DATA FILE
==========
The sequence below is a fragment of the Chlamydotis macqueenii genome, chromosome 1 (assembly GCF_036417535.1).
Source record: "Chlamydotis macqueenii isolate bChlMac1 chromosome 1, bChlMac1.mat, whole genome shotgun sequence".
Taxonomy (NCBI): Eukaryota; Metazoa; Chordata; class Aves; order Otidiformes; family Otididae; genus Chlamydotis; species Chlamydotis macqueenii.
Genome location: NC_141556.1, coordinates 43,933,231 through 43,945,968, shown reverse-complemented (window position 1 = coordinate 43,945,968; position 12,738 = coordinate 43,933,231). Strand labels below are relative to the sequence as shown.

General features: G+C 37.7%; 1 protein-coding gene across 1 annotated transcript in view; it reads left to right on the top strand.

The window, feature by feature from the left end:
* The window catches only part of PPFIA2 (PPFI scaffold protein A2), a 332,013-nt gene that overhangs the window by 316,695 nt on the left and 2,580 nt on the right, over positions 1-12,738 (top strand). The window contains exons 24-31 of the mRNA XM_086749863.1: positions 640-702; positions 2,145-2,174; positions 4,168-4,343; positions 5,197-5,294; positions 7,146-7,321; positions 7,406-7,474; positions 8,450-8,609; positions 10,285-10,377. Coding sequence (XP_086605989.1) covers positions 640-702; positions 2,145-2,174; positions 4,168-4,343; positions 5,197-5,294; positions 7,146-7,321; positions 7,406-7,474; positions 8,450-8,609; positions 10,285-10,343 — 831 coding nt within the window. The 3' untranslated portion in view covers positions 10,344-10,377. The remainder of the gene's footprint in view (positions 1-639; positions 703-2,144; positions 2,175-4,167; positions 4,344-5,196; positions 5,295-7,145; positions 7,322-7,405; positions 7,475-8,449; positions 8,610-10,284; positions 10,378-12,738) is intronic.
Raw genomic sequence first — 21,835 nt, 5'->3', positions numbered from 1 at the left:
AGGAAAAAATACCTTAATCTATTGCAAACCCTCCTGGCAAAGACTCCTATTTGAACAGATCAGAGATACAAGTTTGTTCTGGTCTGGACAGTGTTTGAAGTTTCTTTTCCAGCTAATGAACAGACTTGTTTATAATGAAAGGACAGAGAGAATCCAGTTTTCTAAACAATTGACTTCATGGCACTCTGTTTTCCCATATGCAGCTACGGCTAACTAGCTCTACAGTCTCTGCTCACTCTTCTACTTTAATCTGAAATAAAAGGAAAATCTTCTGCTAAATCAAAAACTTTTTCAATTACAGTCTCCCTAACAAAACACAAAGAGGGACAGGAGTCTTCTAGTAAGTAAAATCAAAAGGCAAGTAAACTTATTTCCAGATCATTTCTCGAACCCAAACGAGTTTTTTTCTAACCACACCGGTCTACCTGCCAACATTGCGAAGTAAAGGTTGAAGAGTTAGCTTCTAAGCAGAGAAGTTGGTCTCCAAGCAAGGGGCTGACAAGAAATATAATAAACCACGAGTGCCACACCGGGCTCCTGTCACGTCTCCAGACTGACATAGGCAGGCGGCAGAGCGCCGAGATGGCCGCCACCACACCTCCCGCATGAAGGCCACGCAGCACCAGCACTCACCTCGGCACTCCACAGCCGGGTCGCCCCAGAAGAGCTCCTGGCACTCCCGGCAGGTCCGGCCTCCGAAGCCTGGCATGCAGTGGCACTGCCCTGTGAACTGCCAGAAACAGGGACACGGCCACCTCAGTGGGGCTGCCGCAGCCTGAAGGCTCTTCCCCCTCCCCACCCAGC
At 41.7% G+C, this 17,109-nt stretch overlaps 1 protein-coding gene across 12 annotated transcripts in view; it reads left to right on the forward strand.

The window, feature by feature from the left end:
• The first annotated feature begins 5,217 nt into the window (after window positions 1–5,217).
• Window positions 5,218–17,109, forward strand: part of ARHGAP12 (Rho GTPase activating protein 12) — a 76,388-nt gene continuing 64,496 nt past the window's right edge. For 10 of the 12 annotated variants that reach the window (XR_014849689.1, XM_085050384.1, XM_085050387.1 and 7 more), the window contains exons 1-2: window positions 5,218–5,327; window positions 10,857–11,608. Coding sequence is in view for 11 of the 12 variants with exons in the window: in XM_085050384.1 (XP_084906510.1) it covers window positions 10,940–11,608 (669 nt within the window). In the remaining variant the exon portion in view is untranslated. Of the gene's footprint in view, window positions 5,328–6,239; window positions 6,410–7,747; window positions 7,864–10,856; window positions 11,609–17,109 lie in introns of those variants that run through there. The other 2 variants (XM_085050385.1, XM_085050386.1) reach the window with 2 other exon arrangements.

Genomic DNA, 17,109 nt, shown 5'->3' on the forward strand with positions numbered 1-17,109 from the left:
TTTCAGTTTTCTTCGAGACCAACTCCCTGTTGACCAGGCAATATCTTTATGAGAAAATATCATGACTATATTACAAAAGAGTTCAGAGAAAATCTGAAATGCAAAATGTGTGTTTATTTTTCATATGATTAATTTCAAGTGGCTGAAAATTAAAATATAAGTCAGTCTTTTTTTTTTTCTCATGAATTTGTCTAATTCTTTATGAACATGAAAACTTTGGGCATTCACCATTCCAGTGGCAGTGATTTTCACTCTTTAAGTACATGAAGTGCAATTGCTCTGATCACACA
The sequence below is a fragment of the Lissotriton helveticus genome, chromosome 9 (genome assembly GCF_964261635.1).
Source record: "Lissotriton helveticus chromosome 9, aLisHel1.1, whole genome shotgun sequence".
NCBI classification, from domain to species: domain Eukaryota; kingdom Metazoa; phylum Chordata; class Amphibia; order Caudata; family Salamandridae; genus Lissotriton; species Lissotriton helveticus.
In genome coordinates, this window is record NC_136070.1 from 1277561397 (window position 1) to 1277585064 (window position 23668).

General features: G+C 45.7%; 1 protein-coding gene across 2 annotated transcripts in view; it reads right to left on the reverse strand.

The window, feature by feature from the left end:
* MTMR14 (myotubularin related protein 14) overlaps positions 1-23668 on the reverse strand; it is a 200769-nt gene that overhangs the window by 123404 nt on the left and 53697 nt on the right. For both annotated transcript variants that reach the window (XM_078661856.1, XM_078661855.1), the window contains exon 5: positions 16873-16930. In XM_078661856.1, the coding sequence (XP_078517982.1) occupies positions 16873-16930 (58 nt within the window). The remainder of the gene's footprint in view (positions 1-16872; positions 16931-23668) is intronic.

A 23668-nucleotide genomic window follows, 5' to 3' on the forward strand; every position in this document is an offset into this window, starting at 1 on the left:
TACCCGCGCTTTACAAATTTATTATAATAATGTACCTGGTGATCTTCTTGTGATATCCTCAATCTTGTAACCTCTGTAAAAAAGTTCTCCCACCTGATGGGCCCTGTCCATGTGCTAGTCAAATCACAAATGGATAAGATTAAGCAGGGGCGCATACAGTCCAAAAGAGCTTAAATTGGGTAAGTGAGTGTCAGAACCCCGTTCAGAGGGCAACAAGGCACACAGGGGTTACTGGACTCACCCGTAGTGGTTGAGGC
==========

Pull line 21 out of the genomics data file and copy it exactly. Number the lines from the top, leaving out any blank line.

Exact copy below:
The window, feature by feature from the left end: